Issues of public policy play a significant role in the development of employment law. Legislation is informed by the economic and political climate of the day and by the views of society and is therefore quite fluid and, at times, responsive to the organizational actors and pressure groups involved.
At common law, under contracts of employment, the employment relationship is generally weighted in favor of the employer, and UK governments, particularly over the past 40 years, have sought, in various ways, to protect employees from unfair employment practices. However, strategies vary with some governments adopting an interventionist approach while others, such as the Conservative Governments from 1979 to 1997, adopting a strategy of minimum intervention, in line with free-market economic policy.
In relation to discrimination law, much of the driving force for change has come from the EU (see below). However, the Labor Government elected in 1997 has also pursued an agenda of 'family-friendly' policies, resulting in maternity rights that are amongst the best in the European Community, and recognition of the need for flexible working to ensure work-life balance.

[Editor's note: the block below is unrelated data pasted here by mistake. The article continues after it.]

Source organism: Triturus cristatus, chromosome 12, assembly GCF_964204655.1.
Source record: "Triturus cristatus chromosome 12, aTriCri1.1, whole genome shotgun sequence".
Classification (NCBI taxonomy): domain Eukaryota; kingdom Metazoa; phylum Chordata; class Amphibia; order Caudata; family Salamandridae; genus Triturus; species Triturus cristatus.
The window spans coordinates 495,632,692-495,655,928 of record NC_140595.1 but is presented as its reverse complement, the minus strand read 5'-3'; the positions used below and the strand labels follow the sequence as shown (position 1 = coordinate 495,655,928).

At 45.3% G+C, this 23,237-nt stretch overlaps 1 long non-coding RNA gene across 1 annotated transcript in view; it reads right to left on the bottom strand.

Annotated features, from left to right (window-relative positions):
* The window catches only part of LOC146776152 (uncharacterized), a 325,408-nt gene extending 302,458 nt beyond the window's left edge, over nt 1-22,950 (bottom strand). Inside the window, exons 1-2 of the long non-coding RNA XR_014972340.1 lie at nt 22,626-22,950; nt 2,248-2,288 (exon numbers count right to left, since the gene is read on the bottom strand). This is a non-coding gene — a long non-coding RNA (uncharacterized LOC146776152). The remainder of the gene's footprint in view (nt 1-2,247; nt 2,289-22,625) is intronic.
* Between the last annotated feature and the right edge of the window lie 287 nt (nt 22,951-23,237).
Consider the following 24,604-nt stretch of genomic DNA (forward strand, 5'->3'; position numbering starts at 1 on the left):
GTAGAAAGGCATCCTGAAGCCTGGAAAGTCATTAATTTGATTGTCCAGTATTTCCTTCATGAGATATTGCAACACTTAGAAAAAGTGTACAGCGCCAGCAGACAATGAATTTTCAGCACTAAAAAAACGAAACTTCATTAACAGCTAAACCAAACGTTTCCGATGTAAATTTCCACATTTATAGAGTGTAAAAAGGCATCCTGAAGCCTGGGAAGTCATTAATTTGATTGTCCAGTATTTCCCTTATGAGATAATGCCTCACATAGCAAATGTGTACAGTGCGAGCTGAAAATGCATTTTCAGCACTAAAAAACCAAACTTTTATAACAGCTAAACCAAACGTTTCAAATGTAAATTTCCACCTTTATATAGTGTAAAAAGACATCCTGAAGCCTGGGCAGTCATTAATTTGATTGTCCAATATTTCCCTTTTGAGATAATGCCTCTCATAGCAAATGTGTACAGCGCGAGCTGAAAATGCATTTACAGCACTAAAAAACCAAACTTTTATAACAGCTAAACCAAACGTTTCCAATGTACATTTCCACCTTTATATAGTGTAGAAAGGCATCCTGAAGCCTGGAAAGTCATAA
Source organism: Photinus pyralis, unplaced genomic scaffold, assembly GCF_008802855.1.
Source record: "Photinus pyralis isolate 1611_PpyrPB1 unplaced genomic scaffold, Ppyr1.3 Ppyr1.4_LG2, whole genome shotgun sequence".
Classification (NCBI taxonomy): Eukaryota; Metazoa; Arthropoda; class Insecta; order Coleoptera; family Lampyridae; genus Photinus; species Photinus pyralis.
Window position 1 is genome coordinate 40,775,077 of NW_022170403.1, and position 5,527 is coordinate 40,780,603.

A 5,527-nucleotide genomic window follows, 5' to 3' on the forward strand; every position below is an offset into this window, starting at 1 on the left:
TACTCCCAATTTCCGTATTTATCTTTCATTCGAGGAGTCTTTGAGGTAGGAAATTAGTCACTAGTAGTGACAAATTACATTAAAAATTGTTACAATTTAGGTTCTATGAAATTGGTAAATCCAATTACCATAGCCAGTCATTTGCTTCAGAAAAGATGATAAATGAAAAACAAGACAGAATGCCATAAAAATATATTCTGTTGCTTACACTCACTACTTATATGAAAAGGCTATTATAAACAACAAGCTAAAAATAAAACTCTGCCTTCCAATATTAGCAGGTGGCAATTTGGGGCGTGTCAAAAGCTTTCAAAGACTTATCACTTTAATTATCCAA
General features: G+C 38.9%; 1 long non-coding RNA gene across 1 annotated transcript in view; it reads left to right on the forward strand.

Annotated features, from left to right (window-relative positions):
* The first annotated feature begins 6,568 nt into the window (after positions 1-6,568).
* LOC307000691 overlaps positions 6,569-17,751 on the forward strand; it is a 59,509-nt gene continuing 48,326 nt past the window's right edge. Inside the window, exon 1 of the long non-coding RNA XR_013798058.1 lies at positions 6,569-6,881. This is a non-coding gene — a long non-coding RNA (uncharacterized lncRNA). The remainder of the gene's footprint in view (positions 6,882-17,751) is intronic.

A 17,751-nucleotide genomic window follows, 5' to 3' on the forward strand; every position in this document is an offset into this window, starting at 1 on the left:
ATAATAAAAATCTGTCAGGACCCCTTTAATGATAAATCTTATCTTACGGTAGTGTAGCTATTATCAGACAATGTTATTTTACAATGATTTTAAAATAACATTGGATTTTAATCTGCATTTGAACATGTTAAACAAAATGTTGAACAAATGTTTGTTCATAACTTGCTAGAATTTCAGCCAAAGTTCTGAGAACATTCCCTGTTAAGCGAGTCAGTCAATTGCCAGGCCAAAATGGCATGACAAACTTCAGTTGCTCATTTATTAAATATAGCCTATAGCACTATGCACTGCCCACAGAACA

Equality and diversity policy and practice in organizations
The development of formal equality policies in UK organizations dates back to the late 1970s and was strongly influenced by the anti-sex and race discrimination legislation of the period. The legislation of the 1970s was pivotal in drawing attention to inequalities in employment and in placing equality issues on the policy agenda of employers (Liff, 1995), but the legislation is essentially liberal and as such, fairly minimalist in nature despite some more recent changes (see discussion in Chapters 5 and 6). By minimalist, we mean that the legislation focuses on issues of equal access to and equal treatment in employment, avoiding the more sensitive political issues involved in the radical approach of 'redistributing rewards' or in shaping labor market outcomes. Following from this, organizational policies have traditionally tended to reflect liberal and minimalist legal requirements and have, thus, generally been concerned to tackle inequality by the implementation of formal rules and procedures to be applied in a uniform way to all employees, irrespective of gender, race, disability and so on. This policy approach, usually known as 'equal opportunity' (EO), seeks to ensure that the employer stays within the law, but does little to actually promote equality or diversity.